Lee Jae Yong is putting his stamp on Samsung Group even without the title of chairman.

With family patriarch Lee Kun Hee recuperating from a heart attack a year ago, his only son is restructuring family holdings, making acquisitions and meeting leaders from China’s Xi Jinping to Apple Inc.’s Tim Cook. The group’s jewel, Samsung Electronics Co., introduced Galaxy S6 smartphones to plaudits and committed $15 billion to build a semiconductor plant in South Korea.

The younger Lee, 46, has taken on responsibility for steering the nation’s largest chaebol of about 70 companies even as cultural norms keep him from being named chairman while his father is alive. The group has said little about succession, with top executives remaining in charge of their businesses while the chairman is hospitalized, yet his son is taking on a broader role and providing long-term vision.

“It looks like Lee Jae Yong is trying to deliver a message that his Samsung is different from that of his father’s," Lee Sang Hun, a Seoul-based analyst at HI Investment & Securities Co., said. “Lee Jae Yong is not the chairman of Samsung in principle, but we all know that he is in practice."

Samsung’s approach is unusual by the standards outside Korea. Most companies in the US, for instance, typically make it clear to investors immediately who is taking over when a top executive leaves or is incapacitated, and those that are not forthcoming come under pressure for more information.

Apple’s transition

When Steve Jobs suffered a sharp decline in weight in 2008, his gaunt appearance fueled speculation he was sick as analysts and media pressed for an explanation. Even though Cook had filled in on numerous occasions, the company released little information.

By 2011, the company was more open with public statements discussing Jobs’ medical leave, Cook’s appointment as interim CEO and later his formal succession.

Yet Samsung remains tight-lipped. The group hasn’t detailed how Lee Kun Hee’s power will be transferred and didn’t make any public announcement after his heart attack until the media started asking questions.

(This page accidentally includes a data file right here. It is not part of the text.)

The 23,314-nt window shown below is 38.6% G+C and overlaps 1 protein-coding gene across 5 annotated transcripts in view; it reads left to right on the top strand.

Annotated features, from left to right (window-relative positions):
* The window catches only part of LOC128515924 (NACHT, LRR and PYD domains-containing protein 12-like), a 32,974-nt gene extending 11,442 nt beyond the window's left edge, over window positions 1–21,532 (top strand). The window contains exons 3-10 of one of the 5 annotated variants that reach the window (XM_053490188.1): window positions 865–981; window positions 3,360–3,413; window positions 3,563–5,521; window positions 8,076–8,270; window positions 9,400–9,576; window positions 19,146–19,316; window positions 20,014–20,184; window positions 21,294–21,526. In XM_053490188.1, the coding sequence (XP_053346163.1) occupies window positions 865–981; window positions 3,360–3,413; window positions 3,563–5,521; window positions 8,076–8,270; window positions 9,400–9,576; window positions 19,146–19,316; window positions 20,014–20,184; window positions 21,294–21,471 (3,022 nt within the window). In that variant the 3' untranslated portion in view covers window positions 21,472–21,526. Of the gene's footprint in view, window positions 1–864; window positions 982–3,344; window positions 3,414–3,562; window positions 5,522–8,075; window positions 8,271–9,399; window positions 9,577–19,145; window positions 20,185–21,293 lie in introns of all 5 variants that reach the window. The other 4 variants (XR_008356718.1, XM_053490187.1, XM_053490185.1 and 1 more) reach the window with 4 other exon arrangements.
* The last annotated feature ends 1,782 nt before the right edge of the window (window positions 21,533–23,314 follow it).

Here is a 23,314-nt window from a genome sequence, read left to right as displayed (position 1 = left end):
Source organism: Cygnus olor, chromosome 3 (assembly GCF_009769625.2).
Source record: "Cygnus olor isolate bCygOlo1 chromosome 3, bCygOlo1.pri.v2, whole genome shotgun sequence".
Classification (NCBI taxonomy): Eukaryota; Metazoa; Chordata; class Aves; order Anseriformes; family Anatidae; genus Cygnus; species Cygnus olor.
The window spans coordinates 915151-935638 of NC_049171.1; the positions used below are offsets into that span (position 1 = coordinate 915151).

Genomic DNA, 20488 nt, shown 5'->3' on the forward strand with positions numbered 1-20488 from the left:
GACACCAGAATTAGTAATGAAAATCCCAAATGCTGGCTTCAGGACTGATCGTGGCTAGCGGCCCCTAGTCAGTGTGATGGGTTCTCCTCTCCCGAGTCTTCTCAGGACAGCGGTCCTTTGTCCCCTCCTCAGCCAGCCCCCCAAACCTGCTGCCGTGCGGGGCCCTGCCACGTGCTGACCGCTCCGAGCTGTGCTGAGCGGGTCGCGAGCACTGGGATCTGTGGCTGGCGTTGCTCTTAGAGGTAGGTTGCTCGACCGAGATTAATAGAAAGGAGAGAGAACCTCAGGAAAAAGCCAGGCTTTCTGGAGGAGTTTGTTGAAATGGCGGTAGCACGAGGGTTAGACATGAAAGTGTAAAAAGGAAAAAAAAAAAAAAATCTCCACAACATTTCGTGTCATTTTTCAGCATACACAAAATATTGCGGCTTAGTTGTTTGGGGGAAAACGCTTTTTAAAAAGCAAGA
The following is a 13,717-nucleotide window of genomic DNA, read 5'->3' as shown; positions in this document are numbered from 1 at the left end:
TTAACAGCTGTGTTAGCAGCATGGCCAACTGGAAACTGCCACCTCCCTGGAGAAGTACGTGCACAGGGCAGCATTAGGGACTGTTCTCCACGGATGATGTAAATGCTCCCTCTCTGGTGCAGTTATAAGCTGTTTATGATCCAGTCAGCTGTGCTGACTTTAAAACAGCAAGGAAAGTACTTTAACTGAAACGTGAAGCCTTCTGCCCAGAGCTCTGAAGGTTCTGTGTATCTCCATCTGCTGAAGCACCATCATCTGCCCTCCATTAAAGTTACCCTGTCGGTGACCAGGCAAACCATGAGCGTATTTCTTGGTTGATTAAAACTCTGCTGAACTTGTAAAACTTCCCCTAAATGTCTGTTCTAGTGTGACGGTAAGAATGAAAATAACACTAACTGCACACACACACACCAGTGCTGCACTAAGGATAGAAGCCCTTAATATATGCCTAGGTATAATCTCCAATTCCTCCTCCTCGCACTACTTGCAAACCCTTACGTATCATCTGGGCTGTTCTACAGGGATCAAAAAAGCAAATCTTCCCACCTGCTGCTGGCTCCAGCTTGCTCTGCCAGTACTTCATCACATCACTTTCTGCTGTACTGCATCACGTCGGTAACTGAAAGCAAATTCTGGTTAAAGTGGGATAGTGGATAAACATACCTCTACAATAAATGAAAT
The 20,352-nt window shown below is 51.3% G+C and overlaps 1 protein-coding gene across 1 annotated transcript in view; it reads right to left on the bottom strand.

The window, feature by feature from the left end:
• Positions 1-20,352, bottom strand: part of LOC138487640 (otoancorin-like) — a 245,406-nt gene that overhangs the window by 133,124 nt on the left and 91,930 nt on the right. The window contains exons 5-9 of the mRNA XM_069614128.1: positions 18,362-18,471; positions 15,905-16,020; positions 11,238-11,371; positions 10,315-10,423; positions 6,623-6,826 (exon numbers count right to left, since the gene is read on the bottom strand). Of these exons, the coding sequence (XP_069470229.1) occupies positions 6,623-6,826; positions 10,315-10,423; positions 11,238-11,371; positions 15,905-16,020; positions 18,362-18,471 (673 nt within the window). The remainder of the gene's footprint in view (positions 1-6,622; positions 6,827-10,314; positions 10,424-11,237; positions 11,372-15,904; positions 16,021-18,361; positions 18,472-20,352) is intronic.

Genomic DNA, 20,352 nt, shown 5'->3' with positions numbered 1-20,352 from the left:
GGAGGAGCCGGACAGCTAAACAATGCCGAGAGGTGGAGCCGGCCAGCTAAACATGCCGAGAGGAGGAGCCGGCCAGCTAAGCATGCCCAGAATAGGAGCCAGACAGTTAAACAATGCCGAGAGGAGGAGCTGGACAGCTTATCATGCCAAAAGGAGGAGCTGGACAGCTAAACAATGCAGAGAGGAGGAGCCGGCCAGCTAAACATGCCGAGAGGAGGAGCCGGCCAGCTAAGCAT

“The intricacies of succession in the chaebol are unique to South Korea," said Thomas Husson, a Paris-based analyst at Forrester Research Inc. “US firms would probably be under more financial pressure to act on a succession plan."

Existing management

Shares of Samsung Electronics fell 1% to 1,352,000 won in Seoul. The stock has risen 1.3% since Lee Kun Hee’s heart attack, compared with an 8.5% rise in the benchmark Kospi index.

In South Korea, it would be tantamount to revolution at family-run business groups for the son to take the chairman’s title from his ailing father, said Kim Sang Jo, a professor of economics at Hansung University in Seoul.

“The chairman’s title will never be handed over to Lee Jae Yong until Lee Kun Hee is deceased," said Kim. “That is a very unique chaebol culture of Korea."

That means the man also known as Jay Y. is conducting an extended audition for leadership at Samsung Group, where companies in the technology, insurance, construction and fashion industries each have their own management. The electronics business that generates the most revenue has three co-CEOs, all appointed by the elder Lee.

Xi, Zuckerberg

“Investors are looking at Samsung’s business and the succession plan as separate issues," said Kim Hyun Su, a fund manager at IBK Asset Management Co. in Seoul. “As long as no big problems are spotted on the business side, it doesn’t seem investors will complain much about the lack of communication about succession."